Jogging Writer: Reality of Registration

Thirteen miles. It’s not a distance I ever thought I’d run. Yesterday, my training took me up to 12 miles and I’d be lying if I didn’t say it was hard. Ten miles the week before felt great–I had enough “kick,” as they call it, to run hard the last mile and I completed the run with an average of 10min30sec miles. But 12 miles–with my last 1.5 miles being slight, steady uphill, and I wanted to barf for the last 20 minutes. Why? I started too fast, then petered out, resulting in no kick at the end of my run, sorer muscles all around, and an icky feeling all over my body. I started out running my miles in under 10 minutes (not smart), but by the end I could barely keep my miles to 12 minutes. Lesson learned.
I knew I needed to pace myself to approximately 11-minute miles, but starting off downhill with a bundle of nerves didn’t do me any favors. I didn’t apply patience, even though I knew what I needed to do. Patience takes energy, and when you’re pushing yourself physically, sometimes even mental energy feels like it costs you too much. I guess that’s why they call it “training.” 

And now it’s official. I’ve registered for my first Half Marathon, to take place March 28th in Cullowhee, NC at Western Carolina University. It’s called the Valley of the Lilies Half Marathon, a name I’m sure is well-intended, but knowing these mountains that time of year there’s a good chance it could be 38 degrees and icy. To be fair, perhaps there’s equal chance it will be in the upper forties and sunny. In either case, it won’t be hot, and that makes me happy.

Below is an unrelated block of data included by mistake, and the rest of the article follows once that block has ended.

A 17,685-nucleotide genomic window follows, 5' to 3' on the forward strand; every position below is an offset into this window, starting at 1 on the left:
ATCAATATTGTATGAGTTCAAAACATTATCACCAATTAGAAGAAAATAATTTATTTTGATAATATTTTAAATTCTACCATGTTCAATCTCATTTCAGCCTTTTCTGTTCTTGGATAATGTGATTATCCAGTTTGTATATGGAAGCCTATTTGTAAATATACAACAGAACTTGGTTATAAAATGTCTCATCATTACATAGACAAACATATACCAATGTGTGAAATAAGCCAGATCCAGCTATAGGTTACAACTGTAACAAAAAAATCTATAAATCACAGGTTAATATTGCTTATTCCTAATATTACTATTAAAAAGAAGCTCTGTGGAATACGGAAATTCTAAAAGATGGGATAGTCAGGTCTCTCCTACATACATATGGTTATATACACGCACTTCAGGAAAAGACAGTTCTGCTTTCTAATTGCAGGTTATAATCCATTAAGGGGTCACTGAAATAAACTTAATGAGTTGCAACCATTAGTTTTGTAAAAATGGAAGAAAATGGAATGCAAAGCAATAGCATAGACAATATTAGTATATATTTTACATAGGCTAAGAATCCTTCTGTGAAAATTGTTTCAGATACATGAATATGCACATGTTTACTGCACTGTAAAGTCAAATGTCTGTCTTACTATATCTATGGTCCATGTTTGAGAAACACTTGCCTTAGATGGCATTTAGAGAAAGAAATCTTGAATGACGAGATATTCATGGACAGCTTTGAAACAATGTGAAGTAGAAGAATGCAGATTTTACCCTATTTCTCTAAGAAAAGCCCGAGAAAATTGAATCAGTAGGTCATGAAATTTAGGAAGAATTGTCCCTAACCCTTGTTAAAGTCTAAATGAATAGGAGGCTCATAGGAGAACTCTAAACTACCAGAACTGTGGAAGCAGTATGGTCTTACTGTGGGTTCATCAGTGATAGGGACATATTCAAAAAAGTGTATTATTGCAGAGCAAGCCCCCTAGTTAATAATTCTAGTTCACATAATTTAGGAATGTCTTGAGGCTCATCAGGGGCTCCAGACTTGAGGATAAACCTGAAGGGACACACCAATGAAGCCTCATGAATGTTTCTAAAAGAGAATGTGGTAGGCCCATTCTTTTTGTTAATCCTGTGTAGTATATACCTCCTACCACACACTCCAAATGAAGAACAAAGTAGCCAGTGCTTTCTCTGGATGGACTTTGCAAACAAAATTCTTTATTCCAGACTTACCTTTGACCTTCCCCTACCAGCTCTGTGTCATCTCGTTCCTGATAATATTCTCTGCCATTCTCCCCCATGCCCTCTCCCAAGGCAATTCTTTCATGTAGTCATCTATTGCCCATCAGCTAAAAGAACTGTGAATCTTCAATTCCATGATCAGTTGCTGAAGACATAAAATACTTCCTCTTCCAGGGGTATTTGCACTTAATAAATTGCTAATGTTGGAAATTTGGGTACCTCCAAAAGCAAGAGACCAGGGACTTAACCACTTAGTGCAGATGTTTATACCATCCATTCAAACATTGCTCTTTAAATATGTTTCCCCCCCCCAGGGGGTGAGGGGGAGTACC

I’ve know for a few months that this would probably be the race for me. Due to travel before and after, and cross-referencing those dates with my training schedule, the window of opportunity was fairly narrow. I’m grateful this race is only 2 hours from Celo (albeit it 3 1/2 hours, or so, from Mercy Me). I’ll likely spend the night before in a cheap hotel, to avoid having to wake up and drive extra early. Who needs to be folded in half in a car for two hours before trying to run 13 miles? Not me.
I now believe that I can run and finish a 13-mile race. What remains to be seen is if I can run it in a way that makes me feel proud–with an overall healthy pace and enough kick at the end to cross the finish line with dignity.

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